Andrew Crespo will never forget his first experience with U.S. Supreme Court Justice Stephen Breyer.
Crespo was a Harvard law student, and he’d been sent to interview Breyer, a meeting that took place in the kitchen of the Breyer’s house while the eminent jurist ate cereal. “I can’t think of anyone who is as free of the airs of the position as Justice Breyer,” Crespo said. “He’s just himself, no matter what rooms he walks into.”
As Breyer prepares to retire from the U.S. Supreme Court after serving as associate justice for 28 years, four of his former clerks gathered Monday afternoon to discuss his legacy and how his departure will shape the court. Organized by the Harvard Law Review, the hybrid meeting on Zoom and before a live audience was moderated by Crespo ’05, J.D. ’08, Morris Wasserstein Public Interest Professor of Law, who clerked for Breyer in the 2009 term.
The other speakers were Caitlin Halligan, former solicitor general for the state of New York and partner at Selendy Gay Elsberg PLLC; Pratik Shah, head of Akin Gump’s Supreme Court and Appellate Practice; and Neal Katyal, a law professor at Georgetown University. The three are considered among the nation’s leading appellate lawyers.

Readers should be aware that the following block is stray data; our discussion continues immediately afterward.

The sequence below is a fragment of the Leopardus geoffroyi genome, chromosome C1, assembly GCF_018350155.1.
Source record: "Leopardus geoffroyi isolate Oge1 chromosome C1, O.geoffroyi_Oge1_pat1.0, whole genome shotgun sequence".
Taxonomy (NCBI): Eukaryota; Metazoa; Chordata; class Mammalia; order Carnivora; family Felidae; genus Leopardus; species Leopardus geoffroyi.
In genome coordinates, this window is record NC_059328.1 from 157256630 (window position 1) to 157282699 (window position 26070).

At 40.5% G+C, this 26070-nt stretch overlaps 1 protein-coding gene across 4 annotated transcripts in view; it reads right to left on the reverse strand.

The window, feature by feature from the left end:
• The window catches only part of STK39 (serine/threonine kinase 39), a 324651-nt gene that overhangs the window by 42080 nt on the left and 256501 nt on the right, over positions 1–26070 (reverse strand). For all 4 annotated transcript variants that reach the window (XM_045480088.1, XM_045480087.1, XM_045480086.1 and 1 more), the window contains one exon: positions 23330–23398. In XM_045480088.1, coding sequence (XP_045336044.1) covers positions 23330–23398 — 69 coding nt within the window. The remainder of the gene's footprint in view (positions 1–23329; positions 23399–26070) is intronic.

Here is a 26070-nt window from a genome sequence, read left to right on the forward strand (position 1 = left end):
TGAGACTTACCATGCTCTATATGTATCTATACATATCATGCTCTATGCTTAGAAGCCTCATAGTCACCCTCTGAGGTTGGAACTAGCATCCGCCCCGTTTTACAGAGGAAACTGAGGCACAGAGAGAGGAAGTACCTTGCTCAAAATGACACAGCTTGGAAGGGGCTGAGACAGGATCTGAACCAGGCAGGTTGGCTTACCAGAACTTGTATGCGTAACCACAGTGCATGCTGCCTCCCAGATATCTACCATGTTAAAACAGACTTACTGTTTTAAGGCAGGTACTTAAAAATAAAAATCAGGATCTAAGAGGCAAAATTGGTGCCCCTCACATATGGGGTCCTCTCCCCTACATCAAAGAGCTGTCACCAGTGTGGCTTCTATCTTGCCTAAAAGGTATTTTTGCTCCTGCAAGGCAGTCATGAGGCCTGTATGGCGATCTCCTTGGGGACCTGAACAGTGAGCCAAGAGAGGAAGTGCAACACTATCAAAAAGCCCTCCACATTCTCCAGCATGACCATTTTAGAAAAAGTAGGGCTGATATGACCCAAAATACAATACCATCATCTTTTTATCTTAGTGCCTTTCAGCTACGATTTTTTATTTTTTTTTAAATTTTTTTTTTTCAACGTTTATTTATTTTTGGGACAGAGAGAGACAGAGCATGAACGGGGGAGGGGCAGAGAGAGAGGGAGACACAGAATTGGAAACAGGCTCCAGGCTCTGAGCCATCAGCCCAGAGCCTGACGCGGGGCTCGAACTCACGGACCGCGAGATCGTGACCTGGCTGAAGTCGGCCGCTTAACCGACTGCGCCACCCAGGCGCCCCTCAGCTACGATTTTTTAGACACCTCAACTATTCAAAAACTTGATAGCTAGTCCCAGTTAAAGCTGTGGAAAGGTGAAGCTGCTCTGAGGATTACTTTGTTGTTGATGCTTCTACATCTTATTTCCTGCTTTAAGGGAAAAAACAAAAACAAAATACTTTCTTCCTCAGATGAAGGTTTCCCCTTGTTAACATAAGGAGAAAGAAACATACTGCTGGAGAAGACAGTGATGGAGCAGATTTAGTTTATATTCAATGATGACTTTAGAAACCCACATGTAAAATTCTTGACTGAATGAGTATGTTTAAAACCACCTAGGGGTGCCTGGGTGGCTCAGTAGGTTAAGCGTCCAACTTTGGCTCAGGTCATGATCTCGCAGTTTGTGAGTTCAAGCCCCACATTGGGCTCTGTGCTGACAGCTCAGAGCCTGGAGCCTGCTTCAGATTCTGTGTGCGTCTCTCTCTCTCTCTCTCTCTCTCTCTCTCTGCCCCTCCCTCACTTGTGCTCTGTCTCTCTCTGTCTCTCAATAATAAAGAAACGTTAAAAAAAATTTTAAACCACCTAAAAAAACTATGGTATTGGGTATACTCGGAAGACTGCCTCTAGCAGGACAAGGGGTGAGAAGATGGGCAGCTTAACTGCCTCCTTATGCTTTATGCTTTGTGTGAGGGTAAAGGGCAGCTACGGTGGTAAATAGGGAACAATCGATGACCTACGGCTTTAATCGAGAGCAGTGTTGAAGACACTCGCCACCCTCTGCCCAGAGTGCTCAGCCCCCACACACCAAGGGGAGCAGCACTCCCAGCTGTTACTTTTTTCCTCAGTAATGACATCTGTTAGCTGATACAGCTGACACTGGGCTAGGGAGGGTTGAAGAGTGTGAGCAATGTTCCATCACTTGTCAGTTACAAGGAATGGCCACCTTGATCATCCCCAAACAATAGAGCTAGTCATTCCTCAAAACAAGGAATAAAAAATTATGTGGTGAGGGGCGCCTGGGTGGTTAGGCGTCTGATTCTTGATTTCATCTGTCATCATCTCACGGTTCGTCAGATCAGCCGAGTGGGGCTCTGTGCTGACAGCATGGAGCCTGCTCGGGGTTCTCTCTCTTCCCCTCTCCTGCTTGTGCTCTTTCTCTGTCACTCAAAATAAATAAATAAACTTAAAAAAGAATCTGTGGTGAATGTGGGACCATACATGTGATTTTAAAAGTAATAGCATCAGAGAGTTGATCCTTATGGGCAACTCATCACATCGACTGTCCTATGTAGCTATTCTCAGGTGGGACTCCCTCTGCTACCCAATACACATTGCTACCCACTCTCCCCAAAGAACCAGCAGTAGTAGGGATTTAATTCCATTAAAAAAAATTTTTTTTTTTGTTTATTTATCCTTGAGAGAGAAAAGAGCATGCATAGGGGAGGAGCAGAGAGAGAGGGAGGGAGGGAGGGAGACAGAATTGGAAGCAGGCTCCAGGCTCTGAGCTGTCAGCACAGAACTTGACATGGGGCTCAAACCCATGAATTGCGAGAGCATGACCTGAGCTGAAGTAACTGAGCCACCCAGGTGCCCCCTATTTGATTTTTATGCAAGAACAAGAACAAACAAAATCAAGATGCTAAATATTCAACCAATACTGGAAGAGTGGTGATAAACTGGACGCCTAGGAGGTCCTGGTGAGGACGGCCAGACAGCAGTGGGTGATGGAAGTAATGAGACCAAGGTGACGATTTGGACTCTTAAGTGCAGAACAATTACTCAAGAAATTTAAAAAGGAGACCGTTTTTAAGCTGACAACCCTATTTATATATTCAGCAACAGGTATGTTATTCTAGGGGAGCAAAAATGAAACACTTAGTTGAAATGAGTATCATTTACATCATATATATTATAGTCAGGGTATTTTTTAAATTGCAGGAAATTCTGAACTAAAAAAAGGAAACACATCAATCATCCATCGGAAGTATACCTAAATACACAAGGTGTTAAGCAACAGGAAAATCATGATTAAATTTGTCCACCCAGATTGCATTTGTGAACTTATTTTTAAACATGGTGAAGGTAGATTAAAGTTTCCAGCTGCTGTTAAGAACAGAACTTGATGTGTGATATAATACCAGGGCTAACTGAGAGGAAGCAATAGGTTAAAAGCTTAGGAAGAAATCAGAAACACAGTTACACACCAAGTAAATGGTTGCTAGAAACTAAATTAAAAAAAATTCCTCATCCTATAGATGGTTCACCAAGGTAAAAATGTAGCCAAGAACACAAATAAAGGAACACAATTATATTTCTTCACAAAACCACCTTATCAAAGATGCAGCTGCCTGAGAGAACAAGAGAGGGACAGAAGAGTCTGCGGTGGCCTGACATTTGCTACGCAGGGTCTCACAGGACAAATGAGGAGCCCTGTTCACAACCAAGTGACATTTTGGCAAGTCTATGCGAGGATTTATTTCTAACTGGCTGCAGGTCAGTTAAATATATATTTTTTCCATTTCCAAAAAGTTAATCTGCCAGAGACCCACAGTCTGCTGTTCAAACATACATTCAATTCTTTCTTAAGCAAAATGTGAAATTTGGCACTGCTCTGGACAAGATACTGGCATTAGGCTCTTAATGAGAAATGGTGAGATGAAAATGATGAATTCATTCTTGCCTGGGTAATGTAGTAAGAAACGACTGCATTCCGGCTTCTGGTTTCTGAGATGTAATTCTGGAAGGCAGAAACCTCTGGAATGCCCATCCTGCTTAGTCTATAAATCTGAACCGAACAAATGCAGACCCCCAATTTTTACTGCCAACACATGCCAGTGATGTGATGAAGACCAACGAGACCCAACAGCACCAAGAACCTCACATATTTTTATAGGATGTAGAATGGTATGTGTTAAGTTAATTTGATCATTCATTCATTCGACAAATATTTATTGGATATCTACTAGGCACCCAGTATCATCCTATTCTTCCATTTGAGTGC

While they discussed Breyer’s impact on the court and the ways it has changed since he joined it in 1994, the speakers also shared anecdotes and memories that underscored their admiration and fondness for him.
Shah, for instance, recalled his introduction to Breyer as pleasant and unexpected, if fraught.
Shah was a first-year law student at the time. And he was very nervous after having been summoned to the office of his boss, U.S. District Court Judge Charles Breyer, after turning in a draft memo he’d written involving due process, even though he hadn’t taken constitutional law yet.
“I worked hard on it, and the next morning, Judge Breyer calls me into the office and says, ‘I haven’t had a chance to review your memo all that closely, but my brother has some questions for you,’” said Shah, who clerked for Breyer in 2003. “And off to the side is sitting Justice Breyer, whom I had never met.”